Monday, March 27th, 2023 14:44:03

Can He Deliver?

Updated: August 11, 2012 1:29 pm

Even as speculation has intensified on what would be the contours of Rahul Gandhi’s bigger role in the days to come, the young leader has sent the first message that he is ready to assert himself and would be more hands on in the days and months ahead.

For the first time, young ministers known to be close to Rahul Gandhi have been drafted for party work and made members of the just-announced screening committees for the states of Himachal Pradesh, Tripura and Gujarat, the three states going to the polls at the end of the year. And the fact that the screening committees, which select candidates and make a final shortlist before the names go to the central election committee have been announced in July, is a new development in the Congress party and a sigh that Rahul has had his way in the early selection of candidates.

Jitender Singh, who is an MP from Rajasthan and MoS Home has been made a member of the screening committee for Himachal Pradesh, Jitin Prasad, MP from UP and MoS in the Ministry of Roads and Surface Transport is a member of the screening committee for Tripura and RPN Singh MP from UP is MoS in Petroleum is a member of the screening committee for Gujarat.

This has happened for the first time in many years. The normal practice was for Sonia Gandhi to rotate the same faces, many of whom have never contested or even won elections in their life. Here all three are Lok Sabha MPs.

Even while appointing the chairmen of the screening committees—Sheila Dikshit for Himachal Pradesh, Tarun Gogoi for Tripura and CP Joshi for Gujarat—there is an attempt to bring in experienced Chief Ministers who have won the states repeatedly and not let ani-incumbency overwhelm them. Sheila Dikshit is in her third term as Delhi Chief Minister while Tarun Gogoi won Assam twice with an increased margin.

Sources say in the case of Union Minister CP Joshi, considered to be close to Rahul Gandhi, the message appears to be that Rahul himself would be handling the Gujarat election where the party feels it is on a better wicket than earlier and it is looking at a real-time chance to defeat Narendra Modi, the biggest Hindutva mascot of the BJP. Gujarat leaders feel it is crucial not to err in the selection of tickets and while the state leadership cannot match up to the image and stature of Modi, Rahul Gandhi is expected to play a bigger role in the Gujarat election.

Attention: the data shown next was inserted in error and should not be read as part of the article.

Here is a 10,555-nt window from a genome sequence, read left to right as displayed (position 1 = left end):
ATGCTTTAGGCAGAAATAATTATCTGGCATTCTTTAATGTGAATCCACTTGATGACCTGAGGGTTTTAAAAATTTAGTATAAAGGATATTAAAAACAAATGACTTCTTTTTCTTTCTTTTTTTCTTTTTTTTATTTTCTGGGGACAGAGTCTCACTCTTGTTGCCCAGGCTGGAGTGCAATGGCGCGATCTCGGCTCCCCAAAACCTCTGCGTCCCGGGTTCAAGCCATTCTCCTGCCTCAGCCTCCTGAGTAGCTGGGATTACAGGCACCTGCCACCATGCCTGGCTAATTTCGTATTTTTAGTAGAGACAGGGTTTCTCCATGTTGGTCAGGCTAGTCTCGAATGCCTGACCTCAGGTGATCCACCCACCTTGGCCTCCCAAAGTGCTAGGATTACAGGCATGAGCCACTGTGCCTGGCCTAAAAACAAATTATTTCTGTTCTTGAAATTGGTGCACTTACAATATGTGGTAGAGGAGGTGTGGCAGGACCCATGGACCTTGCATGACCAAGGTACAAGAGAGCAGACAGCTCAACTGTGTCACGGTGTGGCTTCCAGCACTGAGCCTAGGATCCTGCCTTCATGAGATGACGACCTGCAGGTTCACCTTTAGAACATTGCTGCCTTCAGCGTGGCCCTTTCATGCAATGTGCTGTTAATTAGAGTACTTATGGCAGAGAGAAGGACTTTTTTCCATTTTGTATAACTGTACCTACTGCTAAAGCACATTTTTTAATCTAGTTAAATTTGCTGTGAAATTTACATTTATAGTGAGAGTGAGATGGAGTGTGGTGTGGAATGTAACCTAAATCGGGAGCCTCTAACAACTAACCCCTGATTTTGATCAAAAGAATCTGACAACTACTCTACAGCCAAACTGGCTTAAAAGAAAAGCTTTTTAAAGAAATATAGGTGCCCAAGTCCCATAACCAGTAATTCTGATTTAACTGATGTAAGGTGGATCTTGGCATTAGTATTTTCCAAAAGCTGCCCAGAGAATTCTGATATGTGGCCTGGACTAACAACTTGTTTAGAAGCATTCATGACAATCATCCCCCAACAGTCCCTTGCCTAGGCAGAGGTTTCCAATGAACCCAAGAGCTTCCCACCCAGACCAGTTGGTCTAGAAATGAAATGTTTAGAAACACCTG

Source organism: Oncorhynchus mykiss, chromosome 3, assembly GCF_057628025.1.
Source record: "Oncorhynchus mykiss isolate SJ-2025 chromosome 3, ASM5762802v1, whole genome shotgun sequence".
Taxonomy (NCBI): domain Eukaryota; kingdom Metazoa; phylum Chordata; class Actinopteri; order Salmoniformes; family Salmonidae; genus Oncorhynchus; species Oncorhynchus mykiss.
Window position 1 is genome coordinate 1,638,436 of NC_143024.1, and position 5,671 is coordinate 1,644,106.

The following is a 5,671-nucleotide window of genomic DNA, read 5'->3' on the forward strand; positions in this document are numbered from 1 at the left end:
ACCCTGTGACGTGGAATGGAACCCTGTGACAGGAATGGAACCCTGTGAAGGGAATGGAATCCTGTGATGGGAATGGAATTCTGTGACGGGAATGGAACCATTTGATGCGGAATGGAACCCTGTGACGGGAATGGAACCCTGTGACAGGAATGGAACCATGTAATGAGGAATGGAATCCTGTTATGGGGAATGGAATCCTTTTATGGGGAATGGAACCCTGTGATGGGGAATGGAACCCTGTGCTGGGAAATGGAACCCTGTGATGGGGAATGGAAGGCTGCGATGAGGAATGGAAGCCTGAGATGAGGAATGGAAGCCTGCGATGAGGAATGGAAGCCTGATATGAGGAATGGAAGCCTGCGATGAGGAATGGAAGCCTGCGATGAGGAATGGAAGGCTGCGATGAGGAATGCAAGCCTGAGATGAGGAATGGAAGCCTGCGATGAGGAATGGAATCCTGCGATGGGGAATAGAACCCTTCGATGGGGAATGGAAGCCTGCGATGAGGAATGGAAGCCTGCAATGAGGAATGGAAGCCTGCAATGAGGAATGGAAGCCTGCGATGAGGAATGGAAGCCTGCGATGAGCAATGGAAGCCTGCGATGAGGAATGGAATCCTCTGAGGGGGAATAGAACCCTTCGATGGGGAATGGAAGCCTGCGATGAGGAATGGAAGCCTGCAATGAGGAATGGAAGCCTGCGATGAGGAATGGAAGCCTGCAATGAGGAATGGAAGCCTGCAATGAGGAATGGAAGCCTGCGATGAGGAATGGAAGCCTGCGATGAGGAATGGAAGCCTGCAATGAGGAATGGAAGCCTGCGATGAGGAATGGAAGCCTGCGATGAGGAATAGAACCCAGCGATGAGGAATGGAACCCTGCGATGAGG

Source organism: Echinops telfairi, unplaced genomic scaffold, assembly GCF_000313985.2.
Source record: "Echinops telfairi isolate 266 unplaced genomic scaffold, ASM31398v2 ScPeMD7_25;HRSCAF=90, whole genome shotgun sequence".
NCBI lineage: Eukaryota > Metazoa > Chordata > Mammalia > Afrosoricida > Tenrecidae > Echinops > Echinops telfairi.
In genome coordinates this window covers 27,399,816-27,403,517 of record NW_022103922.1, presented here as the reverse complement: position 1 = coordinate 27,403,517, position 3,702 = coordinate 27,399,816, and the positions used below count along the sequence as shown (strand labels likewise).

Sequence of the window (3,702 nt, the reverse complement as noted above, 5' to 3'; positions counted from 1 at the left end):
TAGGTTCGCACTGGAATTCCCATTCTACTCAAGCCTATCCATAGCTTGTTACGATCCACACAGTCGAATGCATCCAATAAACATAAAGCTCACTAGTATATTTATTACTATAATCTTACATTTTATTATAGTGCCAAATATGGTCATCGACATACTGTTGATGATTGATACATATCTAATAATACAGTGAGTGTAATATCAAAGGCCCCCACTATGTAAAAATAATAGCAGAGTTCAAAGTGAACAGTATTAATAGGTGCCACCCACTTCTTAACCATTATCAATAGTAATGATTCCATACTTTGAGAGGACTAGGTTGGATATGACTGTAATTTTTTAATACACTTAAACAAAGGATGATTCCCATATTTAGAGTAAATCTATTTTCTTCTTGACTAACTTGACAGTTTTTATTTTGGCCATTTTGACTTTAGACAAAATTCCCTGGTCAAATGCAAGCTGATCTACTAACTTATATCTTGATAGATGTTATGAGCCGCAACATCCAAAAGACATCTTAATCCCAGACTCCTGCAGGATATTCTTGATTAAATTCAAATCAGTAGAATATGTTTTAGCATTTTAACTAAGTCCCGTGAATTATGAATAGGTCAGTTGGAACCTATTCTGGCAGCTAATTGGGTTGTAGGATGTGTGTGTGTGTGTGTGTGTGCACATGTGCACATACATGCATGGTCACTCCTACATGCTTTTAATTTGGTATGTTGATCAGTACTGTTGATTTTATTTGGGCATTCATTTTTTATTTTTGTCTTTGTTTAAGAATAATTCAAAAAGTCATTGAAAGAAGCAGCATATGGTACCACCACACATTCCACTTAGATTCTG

Being Rahul Gandhi




  1. Youthful image.
  2. Belongs to the oldest political party that played a historic role in the fight for India’s independence and that has produced more national and political icons than any other political party in India.
  3. Belongs to a party that has a much larger reservoir of GenNext youthful figures and minds than any other party.
  4. Belongs to a party that still has a modicum of idealism as a motivating factor. One has to search in vain for the slightest trace of idealism in other political parties, which are largely cynical seekers of power.
  5. Belongs to a party that gave two electrifying slogans that brought many of us under its flag in our youth—“Quit India” under Mahatma Gandhi and “Garibi Hatao” under Indira Gandhi.
  6. Belongs to a party that enjoys more the empathy of the minorities than any other political party.
  7. Belongs to the only political party that has a pan-Indian presence, mind-set and impact.


  1. His perceived inability to do any original thinking and come out with any original ideas on the problems confronting India and on the issues of concern to the youth.
  2. His public image of diffidence and lacking in thoughtful impulses.
  3. His political and policy impulses are yet to be demonstrated and felt.
  4. His perceived image of a leader lacking in seriousness of thought and action.
  5. When one meets Rahul Gandhi face to face, he doesn’t leave a lasting impact on one’s mind.
  6. His weaknesses in articulation and his perceived inability to establish thought-provoking vibrations either with the public or the media. No political leader can succeed unless he is able to make an impact on the minds of the public and the media.
  7. When Indira Gandhi entered politics under Jawaharlal Nehru and the Government under Lal Bahadur Shastri and when Rajiv Gandhi entered politics under Indira and the Government after her assassination, they did not have to face the kind of intense media scrutiny that Rahul Gandhi faces today. He cannot expect to make an impact on the media and on the public by continuing to keep away from the media.
  8. His inability and that of his party to understand the new Youth Power of the online world and establish a mental equation with it.
  9. His couldn’t care less attitude and that of his party towards the old, new and constantly evolving media is proving counter-productive. The Media Power to make and unmake images is little understood in the Congress Party.
  10. The failure of his selective forays into politics—whether in UP, Bihar or elsewhere. Nothing succeeds like success and nothing fails like failure.
  11. His inability and that of Sonia Gandhi to build up a team of competent political, economic, foreign policy and national security advisers in the party.


  1. Energise the GenNext of the party, give them roles that would excite them and insist on performance.